In a similar way to Square, the real secrete of mobile success through merchant acquisition. You have to have the retail POS enabled for mobile before mobile will succeed, and CBA is the largest Australian bank in terms of merchant acquiring. They have led the roll-out of merchant NFC payments, but not using a standard terminal as there was no generic NFC POS out there that suited the customer experience they wanted to deliver, so they developed their own.
I first heard about this last month at Next Bank Europe, and found that the CBA NFC POS (how many acronyms can I throw in here!) is one of the best. If you haven’t seen it, take a look:
Next up was industry incumbent (they are no longer upstart!), PayPal. Dan Schatt, General Manager of Innovation, talked about various aspects of their service and honed in on money transfer as a key opportunity for banks in the mobile space, in a similar way to NTT’s experience.
“Banks have a very small share of the global money transfer market”, Dan said. “Today, it’s about 30% whereas, a few years ago, it was more like 100%. We’re helping banks get that back from Western Union and others.”
Good for you Dan, the banks’ friend.
After tackling remittances, Dan identified two other markets worth over a trillion dollars each: cash and cheques.
Dan made clear that “if you can make the experience of using your mobile banking app as easy as handing over cash, that’s an inflexion point when people will be more likely to use an electronic payment more than a physical payment”.
So mobile can cannibalise cash and cheques. I hope so, and Square is doing this already. When asked what he thought of Square, Dan was quite dismissive: “we are and we always have been a digital wallet; square is just a dongle”.
Hmmm … I’m going to watch that space.
Emmanuel then got into an area that is my personal hobby horse: is NFC relevant or is it a technology past its time already?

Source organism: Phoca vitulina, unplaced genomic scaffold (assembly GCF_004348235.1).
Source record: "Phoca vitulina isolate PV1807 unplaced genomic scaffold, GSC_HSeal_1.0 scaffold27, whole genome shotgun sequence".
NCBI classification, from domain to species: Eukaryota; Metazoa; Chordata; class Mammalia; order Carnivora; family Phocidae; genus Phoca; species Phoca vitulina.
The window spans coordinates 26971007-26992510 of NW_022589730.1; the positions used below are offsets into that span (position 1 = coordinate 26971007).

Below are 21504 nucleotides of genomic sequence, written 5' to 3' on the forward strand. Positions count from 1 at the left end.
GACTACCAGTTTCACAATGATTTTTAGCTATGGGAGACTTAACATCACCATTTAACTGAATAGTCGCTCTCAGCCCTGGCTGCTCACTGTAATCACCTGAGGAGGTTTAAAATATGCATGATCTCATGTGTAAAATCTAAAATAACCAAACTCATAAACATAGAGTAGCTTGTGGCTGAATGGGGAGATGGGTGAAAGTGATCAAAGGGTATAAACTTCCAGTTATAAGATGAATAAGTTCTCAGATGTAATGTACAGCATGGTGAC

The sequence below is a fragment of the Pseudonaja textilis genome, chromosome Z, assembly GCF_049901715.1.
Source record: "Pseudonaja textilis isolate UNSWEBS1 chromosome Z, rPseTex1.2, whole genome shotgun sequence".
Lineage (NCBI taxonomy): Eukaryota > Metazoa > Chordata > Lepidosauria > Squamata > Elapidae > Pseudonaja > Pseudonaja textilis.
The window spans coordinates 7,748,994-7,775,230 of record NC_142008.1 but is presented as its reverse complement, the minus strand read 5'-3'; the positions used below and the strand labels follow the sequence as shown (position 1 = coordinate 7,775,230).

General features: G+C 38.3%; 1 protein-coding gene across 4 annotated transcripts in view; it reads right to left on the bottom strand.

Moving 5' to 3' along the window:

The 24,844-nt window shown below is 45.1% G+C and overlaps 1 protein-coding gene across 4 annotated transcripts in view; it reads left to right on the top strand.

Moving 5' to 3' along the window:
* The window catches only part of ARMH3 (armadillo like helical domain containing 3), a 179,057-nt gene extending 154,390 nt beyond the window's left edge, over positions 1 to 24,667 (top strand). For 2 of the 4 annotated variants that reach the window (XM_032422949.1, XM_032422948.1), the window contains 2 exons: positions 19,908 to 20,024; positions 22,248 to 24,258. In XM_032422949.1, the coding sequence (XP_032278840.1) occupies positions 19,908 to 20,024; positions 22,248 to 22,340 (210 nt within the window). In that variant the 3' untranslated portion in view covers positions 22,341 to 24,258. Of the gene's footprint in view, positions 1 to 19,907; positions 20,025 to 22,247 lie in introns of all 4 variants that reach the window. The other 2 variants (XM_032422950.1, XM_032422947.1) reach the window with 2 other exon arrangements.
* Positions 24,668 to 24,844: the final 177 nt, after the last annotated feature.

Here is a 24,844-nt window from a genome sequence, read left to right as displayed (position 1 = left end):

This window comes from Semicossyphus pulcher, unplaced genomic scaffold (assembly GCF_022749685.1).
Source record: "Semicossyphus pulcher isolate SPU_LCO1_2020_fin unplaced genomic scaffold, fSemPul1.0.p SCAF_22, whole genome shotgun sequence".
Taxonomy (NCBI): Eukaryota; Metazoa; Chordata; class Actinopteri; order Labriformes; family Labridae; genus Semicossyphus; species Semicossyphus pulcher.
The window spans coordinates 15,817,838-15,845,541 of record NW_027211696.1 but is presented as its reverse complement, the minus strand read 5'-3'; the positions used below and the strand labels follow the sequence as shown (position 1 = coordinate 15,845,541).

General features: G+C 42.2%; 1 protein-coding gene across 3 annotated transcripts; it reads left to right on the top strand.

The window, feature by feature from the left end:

Dan was polite to start with: “NFC really solves problems for the retailer or is it a solution looking for a problem. Things are changing so quickly, because if you look at all the infrastructure providers serving these retailers, they’re all going onto the internet. You no longer have to run things over legacy standards or wiring as a result, and you can do it in a very secure way. When we started rolling out to large retailers in the USA, we had a card that is actually a token, but we now find that 83% of people using PayPal at a POS are using a mobile and a pin and not the card. The card networks insist that you need something in your hand, but that’s not the case.”
In other words, Dan is saying NFC is dead. What about Kelly?
“With so much fighting going on between providers, NFC has missed its chance. Cloud will take over rapidly and NFC will have been strangled at birth.”
Nice one Kelly, so that’s that.
After the mobile payments session, it was off to party and did we party? We sure did!
Would tell all but the bank swore me to secrecy, threatening me with a politically exposed person order if I blogged about what happened.
That’s fine, as I was already an exposed person when they threatened this!
Will tell all at some point this week.
Anyways, today is an innotribe day with Muhammad Yunus of Grameen Bank and more. Should be a great day. See you later …